THAT Pakistan is a complex and divided society is acknow-ledged by most serious observers. Unfortunately these serious observers are few and far between; simplistic rhetoric and sloganeering predominate in newspapers, on the airwaves and, more generally, in the shape of an increasingly fractured public discourse.
Among other things what stands out like a sore thumb in this country is the number of social and political constituencies that lay claim to being, for lack of a better word, oppressed. One of the most conspicuous features of the Pakistani social condition is the exploitation and oppression of the toiling classes, under-represented ethno-linguistic nations, minorities and women. Yet it has now almost become fashionable for anyone and everyone to jump on the ‘oppressed’ bandwagon, with the effect that the word has been virtually robbed of all meaning.
The most ludicrous claims are being made these days by the Punjab chief minister who is busy attending as many anti-loadshedding protests as possible in a bid to confirm that Punjab is being victimised by the seemingly omnipotent Asif Ali Zardari. Thankfully the myth of a monolithic Punjab has over the past few years more or less been put to rest and with it, hopefully, the populist shenanigans of Sharif the younger will also bite the dust.
But there are less absurd claims also doing the rounds, and these claims need to both be taken seriously and also subjected to reasonable and objective criticism. In particular I want to draw attention to what I consider to be the most significant fault line in Pakistan, namely ethno-linguistic identity. By most significant I mean only that this particular identity has been politicised much more than, say, class or gender, not that the latter identities are less important determinants of social status and power. My point is that we need to acknowledge the tremendous conflict and competition along ethno-linguistic lines that exist in Pakistan. Indeed this is one of, if not the biggest, contemporary challenge we face.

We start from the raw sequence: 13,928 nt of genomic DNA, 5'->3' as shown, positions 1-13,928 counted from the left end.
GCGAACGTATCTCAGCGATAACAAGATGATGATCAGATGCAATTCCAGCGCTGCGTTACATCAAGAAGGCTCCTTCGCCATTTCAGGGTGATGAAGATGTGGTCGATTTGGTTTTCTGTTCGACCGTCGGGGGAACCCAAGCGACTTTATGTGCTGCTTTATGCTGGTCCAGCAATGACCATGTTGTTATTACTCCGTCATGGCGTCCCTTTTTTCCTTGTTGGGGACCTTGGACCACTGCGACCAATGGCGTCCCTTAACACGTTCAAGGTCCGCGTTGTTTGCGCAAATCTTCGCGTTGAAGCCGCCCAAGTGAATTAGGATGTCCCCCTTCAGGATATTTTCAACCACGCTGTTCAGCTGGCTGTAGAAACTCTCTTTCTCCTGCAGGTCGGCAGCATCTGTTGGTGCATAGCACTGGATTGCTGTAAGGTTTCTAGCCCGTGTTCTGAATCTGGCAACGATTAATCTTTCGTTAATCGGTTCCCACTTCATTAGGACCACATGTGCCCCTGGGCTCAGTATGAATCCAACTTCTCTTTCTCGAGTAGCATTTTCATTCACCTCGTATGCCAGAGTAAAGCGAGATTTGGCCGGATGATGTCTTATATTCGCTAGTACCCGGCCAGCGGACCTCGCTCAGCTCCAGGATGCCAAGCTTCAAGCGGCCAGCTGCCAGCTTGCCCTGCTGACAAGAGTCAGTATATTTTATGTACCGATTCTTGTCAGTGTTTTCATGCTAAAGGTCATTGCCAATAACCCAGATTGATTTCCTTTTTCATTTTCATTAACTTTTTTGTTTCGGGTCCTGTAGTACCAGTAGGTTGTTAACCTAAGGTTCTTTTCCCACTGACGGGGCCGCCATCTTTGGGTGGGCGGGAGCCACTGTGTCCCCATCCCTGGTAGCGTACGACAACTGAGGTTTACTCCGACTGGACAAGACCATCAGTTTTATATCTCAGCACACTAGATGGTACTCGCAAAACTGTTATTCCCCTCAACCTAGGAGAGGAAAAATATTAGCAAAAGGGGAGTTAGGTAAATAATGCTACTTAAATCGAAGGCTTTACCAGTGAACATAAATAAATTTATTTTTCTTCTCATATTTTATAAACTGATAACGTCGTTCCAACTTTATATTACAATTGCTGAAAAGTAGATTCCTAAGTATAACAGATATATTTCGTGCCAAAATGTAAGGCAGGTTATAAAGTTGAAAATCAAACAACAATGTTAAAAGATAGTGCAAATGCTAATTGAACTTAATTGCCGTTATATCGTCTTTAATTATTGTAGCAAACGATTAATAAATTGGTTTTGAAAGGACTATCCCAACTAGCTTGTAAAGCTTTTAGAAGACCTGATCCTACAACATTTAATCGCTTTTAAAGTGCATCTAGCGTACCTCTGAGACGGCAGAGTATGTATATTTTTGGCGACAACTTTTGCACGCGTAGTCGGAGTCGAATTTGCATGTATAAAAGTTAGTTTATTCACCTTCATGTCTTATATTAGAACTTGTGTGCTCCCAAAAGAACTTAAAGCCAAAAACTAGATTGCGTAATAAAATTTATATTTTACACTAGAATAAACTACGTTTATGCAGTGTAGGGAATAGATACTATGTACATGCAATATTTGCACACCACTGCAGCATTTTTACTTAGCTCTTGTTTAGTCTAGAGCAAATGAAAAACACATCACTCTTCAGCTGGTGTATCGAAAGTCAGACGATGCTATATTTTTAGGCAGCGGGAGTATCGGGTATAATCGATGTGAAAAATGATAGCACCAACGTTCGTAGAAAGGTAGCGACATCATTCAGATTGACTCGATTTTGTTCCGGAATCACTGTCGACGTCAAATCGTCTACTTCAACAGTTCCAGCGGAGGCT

With the exception of Punjabis — and notwithstanding Shahbaz Sharif’s recent rhetoric — all of the other ethno-linguistic communities in Pakistan contend that they are exploited by the establishment. In some cases the facts are unambiguous, none more so than that of the Baloch nation that has, since the very inception of the state, been subjugated by Rawalpindi (and an unending number of politicians that have either acquiesced to or happily adopted the heavy-handed GHQ way).
But it is just as true that not every single Baloch is a victim of state terror. Indeed, thousands of Baloch are employed by the state and many more are integrated into countrywide economic and social networks. In short, the well-being of these many Baloch individuals, families and wider kinship groups is inextricably connected, directly or indirectly, to those of other Pakistanis who in Baloch nationalist narratives are unmistakably considered the enemy.
Importantly, the Baloch are probably the least well-integrated into Pakistan’s formal structures. To the extent that generalisation is possible, it can be reasonably argued that Punjabis, followed by Pashtuns and Urdu-speakers, are the most mobile and incorporated of all of Pakistani ethno-linguistic communities. But this does not mean that Seraikis, Sindhis, Hazarawals (of KP) and Kashmiris are completely deprived of a share of political and economic resources. Finally a not insignificant number of individuals hailing from much smaller constituencies, such as the Hazaras of Quetta or the diverse communities of Gilgit-Baltistan, within whom nationalist sentiments on the basis of (real and perceived) victimisation are intensifying, also thrive within existing political and economic structures.